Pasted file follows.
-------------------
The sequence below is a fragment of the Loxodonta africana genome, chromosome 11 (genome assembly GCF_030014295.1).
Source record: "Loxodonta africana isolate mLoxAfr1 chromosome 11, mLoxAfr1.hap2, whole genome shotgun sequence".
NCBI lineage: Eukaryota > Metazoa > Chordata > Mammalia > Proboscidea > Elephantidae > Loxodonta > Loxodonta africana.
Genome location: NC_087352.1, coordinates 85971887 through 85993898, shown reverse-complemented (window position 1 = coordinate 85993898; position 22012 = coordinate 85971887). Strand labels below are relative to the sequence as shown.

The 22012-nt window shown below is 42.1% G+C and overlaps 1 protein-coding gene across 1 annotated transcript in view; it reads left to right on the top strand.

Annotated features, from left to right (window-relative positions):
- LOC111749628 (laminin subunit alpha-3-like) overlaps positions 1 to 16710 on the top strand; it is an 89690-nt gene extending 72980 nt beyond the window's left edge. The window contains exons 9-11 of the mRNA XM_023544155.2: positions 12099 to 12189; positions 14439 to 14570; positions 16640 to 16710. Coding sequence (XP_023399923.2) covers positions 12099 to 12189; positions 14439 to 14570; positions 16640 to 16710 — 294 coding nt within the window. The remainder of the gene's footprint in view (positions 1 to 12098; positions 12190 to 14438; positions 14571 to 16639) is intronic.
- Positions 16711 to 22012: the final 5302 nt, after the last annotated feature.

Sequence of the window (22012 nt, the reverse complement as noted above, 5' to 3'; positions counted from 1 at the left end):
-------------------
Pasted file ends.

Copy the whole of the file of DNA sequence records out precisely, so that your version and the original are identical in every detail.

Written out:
The sequence below is a fragment of the Loxodonta africana genome, chromosome 11 (genome assembly GCF_030014295.1).
Source record: "Loxodonta africana isolate mLoxAfr1 chromosome 11, mLoxAfr1.hap2, whole genome shotgun sequence".
NCBI lineage: Eukaryota > Metazoa > Chordata > Mammalia > Proboscidea > Elephantidae > Loxodonta > Loxodonta africana.
Genome location: NC_087352.1, coordinates 85971887 through 85993898, shown reverse-complemented (window position 1 = coordinate 85993898; position 22012 = coordinate 85971887). Strand labels below are relative to the sequence as shown.

The 22012-nt window shown below is 42.1% G+C and overlaps 1 protein-coding gene across 1 annotated transcript in view; it reads left to right on the top strand.

Annotated features, from left to right (window-relative positions):
- LOC111749628 (laminin subunit alpha-3-like) overlaps positions 1 to 16710 on the top strand; it is an 89690-nt gene extending 72980 nt beyond the window's left edge. The window contains exons 9-11 of the mRNA XM_023544155.2: positions 12099 to 12189; positions 14439 to 14570; positions 16640 to 16710. Coding sequence (XP_023399923.2) covers positions 12099 to 12189; positions 14439 to 14570; positions 16640 to 16710 — 294 coding nt within the window. The remainder of the gene's footprint in view (positions 1 to 12098; positions 12190 to 14438; positions 14571 to 16639) is intronic.
- Positions 16711 to 22012: the final 5302 nt, after the last annotated feature.

Sequence of the window (22012 nt, the reverse complement as noted above, 5' to 3'; positions counted from 1 at the left end):